Brewing Community is a series of guest posts in which readers, writers, artists and fans are invited to share their experiences of community. Whether online or in person, these groups bring a great deal of support and sometimes stress to their members. The aim of Brewing Community is to share the joy and find ways to brew stronger communities.
The series first ran in 2015. In returning to it after several years, I wanted to focus on how these experiences of community may have changed in recent years, and how people would like to see them change, as well as delving into what books and media have brought comfort in difficult times.
Today’s guest is Tansy Rayner Roberts. These days, she’s primarily a writer of cosies (both the SFF and the mysteries kind… sometimes both at once). However, she’s also a co-host of the Verity podcast and formed one third of Galactic Suburbia.
Since you’ve never been interviewed on Earl Grey Editing before, there’s one important question I must ask first: what’s your favourite beverage?
Tea, always tea! (Ironically not Earl Grey but just, ALL the other tea)
Has your experience of community in speculative fiction and fandom changed in recent years?
Absolutely it has. Partly I feel like I’ve withdrawn from a lot of community aspects I used to pour time into, which does leave me feeling a little more isolated. I’m older, my kids are growing up, I have a more intensive day job than ever before, and my drawbridge has gone up a little as far as online spaces/social media is concerned.
And then of course, Covid. Not going to a convention every year or so shouldn’t feel like a big deal — there were often years when I didn’t go to Continuum etc. But I miss it a lot, while also not feeling ready to travel even as the conventions do start up again.
I’ve been looking inward a lot more — my family has suffered some losses and some scary medical situations over the last couple of years. It’s been rough. I find myself wanting to spend more time improving our immediate environment and less time at the laptop, even if that is where so many of my friends live…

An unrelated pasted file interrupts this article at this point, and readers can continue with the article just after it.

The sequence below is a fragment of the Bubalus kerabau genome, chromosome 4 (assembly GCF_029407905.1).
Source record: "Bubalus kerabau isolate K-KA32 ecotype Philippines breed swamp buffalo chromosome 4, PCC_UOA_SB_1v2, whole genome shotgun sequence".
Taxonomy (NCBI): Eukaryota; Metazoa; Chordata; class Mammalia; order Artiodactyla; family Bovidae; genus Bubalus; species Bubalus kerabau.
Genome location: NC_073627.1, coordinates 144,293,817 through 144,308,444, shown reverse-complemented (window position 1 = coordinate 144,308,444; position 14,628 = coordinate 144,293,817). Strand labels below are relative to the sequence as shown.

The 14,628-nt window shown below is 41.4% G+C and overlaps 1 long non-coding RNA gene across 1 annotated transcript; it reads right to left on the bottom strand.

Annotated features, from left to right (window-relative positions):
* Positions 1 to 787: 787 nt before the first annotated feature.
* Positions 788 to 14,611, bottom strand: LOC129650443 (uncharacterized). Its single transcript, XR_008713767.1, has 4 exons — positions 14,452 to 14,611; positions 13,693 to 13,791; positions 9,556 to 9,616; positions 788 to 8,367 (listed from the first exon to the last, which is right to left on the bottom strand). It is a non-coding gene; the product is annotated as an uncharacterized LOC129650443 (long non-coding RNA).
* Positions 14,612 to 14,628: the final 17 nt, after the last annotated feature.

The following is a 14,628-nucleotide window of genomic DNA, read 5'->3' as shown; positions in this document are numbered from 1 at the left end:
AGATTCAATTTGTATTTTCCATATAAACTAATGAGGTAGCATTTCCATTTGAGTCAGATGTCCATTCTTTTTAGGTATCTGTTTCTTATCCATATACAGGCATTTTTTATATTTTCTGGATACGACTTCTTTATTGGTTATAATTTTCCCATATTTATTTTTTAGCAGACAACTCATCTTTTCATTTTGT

I’ve found new pockets of community — or they’ve found me, on the whole I don’t have energy to track down new friends but I have occasionally been invited into conversations/new online spaces/local events that I enjoy greatly. I like being invited to things! It’s my true weakness.
What would you like to see changed?
Honestly I want someone to invent some kind of brand new social media platform that everyone gets excited about and allows me to stay in touch with all of my fannish/SFF friends in a way that is intimate and fun and low-stress. Obviously that magical social media platform would also have to be 100% accessible, non-problematic and just, perfect for everyone.
It’s too easy to just… drift away from chatting to people you used to talk to every day, just because you aren’t sharing the same specific online space any more. How do we fix that? I don’t know. But I think my future in SFF community is going to continue to be more weighted to the digital and the local than anything involving travel any time soon.
Also if Covid could just stop now please, that would be great.
What books or media have you found yourself turning to for comfort?
My love of gaslamp fantasy has grown so much over the last few years. I find historical romance comforting, too — now there’s so much of these genres that is LGBTQ friendly, feminist and generally rich with diversity, they feel like good places to escape to. The present feels almost as scary as the future…
The TV show that got me through 2021 — a really painful, stressful year in many ways — was Escape to the Chateau and its associated spin-offs. I can’t tell you why I took so much pleasure and diversion from a show about Brits buying cheap property in France and then refurbishing collapsing castles in the face of termites, plumbing disasters and dwindling budgets, but these shows are EVERYTHING TO ME.
I tell myself it’s because I’ve always been obsessed about stories involving small business (see: my love of The Babysitter’s Club, and any romance novel involving a little shop) but mostly it’s the heartwarming tales of strife and the vintage wallpaper.
Tansy Rayner Roberts is the author of the Teacup Magic novellas (cozy gaslamp fantasy), and The Creature Court Trilogy (dark, blood-spattered gaslamp fantasy). Under the pen-name Livia Day, she also writes mystery novels set in her home of Tasmania.
Tansy’s recent releases include From Baby Brain to Writer Brain (Brain Jar Press), Dyed and Buried, and Spellcracker’s Honeymoon.
Until the perfect social media platform to rule them all is invented, you can find her on Twitter & Instagram as @tansyrr, or subscribe to her newsletter: https://tinyurl.com/tansyrr